When I bring up the topic of sex and Christianity, there are always a few people in the room who immediately stop listening because their views — and cultural views they are accustomed to seeing — don’t line up with what the Bible says.
It’s a fair point. If you’re skeptical about God and His word, pulling verses from the Bible likely won’t change your mind.
In addition to what Paul wrote to a sex-obsessed world in 1 Corinthians Chapter 6, and the erotic words of Song of Solomon, I like to include sources outside of scripture to help drive home the message that sex is a gift from God, and to help provide context for this gift.
In my research on the topic, I found a poignant piece called A Roomful of Yearning and Regret: Modern Love in the New York Times about sexual betrayal in marriage. The author, Wendy Plumb, describes the heartache, pain, and sorry that can come from an extramarital affair — and it’s not written from a Christian perspective, but from a secular human perspective.
Wendy asks her friend, who is considering an affair, to picture herself with her betrayed husband after the affair was discovered; to imagine the empty excuses — the spark was gone, she was bored, he wasn’t meeting her needs; to consider the anguish of alibis, and of missing family events because she’s in a hotel room. Wendy shares this information from a first-hand point of view: this world was hers following an affair.
Wendy writes, “Our life will become an unbearable mix of yearning and regret because of it. It will be difficult if not impossible to be in any one place with contentment…. [You] will lose your appetite. Stress will blow out your metabolism. You will torture yourself with details known and imagined. You will fit together the mysteries of his daily patterns like a wicked puzzle….You will wonder why you were so stupid.”
In the end, she says there is “no view in the room worth having.” (The piece is worth a read — it’s amazingly well written. I’ve read it 100 times and I still get choked up.)
Marriage: The Context of Sex
But if sex is just fulfilling a basic physical need, why would an extramarital affair bring so much pain? Somehow, our body, mind, and soul are connected; it’s spiritual, because it’s a gift from God, and it has a context. The context that God created sex for is marriage, and in that context? Sex is amazing.
(“Please, pastor Brad”, you’re saying, “Don’t go any further.” Well, I can. Because this is my blog.)
Good sex takes work and exploration. It takes time to get good at it. This is the truth. Outside of marriage, sex will never reach its full potential. Yes, even in a consensual, dating relationship, no matter how serious or casual.
Let me answer that this way: In a relationship, there is an agreement; an unwritten contract that the individuals agree upon. Like, we are dating each other exclusively and are not seeing other people. But, what does every contract have? It has an out.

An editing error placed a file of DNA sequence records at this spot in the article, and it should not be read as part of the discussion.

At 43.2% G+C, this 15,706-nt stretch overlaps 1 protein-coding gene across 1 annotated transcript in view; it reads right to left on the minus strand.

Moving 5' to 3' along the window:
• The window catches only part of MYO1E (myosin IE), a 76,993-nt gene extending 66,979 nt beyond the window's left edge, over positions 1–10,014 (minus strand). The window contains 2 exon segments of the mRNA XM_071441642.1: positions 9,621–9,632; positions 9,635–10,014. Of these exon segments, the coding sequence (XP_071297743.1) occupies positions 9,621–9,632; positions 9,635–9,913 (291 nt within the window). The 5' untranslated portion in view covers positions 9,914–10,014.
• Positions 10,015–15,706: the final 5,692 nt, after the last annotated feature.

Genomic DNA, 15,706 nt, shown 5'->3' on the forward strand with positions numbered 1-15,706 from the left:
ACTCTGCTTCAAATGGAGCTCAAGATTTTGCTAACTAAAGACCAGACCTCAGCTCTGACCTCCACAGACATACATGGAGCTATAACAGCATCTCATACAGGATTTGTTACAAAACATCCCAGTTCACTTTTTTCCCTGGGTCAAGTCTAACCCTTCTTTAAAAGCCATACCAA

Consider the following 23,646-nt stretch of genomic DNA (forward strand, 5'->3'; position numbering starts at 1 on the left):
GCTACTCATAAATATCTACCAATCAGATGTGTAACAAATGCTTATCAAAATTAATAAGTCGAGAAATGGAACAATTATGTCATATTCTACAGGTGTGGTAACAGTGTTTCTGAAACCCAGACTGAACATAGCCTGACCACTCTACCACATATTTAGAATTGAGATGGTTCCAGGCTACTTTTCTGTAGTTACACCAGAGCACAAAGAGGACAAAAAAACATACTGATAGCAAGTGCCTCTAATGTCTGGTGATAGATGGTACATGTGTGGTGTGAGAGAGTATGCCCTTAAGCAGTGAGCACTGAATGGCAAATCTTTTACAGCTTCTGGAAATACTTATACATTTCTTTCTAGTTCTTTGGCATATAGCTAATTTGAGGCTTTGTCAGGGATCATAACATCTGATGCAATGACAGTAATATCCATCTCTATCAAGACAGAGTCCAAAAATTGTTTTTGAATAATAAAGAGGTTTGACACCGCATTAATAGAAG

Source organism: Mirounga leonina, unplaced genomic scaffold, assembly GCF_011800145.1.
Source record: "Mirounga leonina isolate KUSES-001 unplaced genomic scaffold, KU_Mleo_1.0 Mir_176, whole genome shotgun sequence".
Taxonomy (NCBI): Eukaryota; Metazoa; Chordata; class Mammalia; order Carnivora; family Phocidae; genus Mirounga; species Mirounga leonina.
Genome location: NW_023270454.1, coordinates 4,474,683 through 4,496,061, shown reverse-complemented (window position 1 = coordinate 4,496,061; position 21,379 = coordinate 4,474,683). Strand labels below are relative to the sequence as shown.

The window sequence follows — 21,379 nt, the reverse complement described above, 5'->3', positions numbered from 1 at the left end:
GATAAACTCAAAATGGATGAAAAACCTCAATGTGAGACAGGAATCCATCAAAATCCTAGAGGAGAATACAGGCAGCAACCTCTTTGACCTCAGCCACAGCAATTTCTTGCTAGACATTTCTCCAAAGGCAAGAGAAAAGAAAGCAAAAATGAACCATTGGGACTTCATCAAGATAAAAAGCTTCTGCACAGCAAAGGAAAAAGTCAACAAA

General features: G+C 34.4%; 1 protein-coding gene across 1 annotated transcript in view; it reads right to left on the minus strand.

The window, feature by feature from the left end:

There’s 30-day clause. Or a buyout option. If you don’t like what’s happening you break up, and then the contract is terminated.
The Christian view of marriage is not a contract — it’s always has been and always will be a covenant between a husband, a wife, and God. It’s a reflection of the relationship that God has with us. Covenant says, I’m in, even if you’re out. This is forever. This won’t be broken. This isn’t going well, but we’ll work through it. A covenant says till death do us part. And Jesus is at the center of this marriage covenant.
Sex isn’t an appetite, and it isn’t bad. Sex isn’t gross or dirty or shameful. It’s a beautiful, amazing gift in the context of marriage — this is what the church should have been teaching all along.
What about Me?
Are you thinking this doesn’t apply to you? Asking why all of this matters, or why sexuality matters to me? Wondering why God’s view matters?
Here’s a secret you won’t hear in today’s culture: Your sexuality isn’t your identity. It wasn’t ever intended to define you. My identity isn’t straight guy. Your identity isn’t gay guy, straight woman, or lesbian. Your identity isn’t bi-sexual or transgender. That’s not your identity. Married, divorced, in love, out of love — it doesn’t matter. Sexuality isn’t your god; singleness isn’t your god.
What defines you? God.
God loves you. Even before He made the world, God loved you. God decided in advance to adopt us into His own family by bringing us to Himself through Jesus Christ. This is what He wanted to do, and it gave Him great pleasure. (Ephesians 1:4-5 NLT) Jesus came off the throne to meet you where you are because you are worth it. He gave His life so that you can be called sons and daughters of God.
Sexuality might be how you see yourself, but isn’t what defines you. It’s not even close. My plea to you is to trust Him with your sexuality. Trust Him to be your salvation. Trust His plan for your life.
Will you trust Jesus for your identity? Will you trust God’s gift of sex?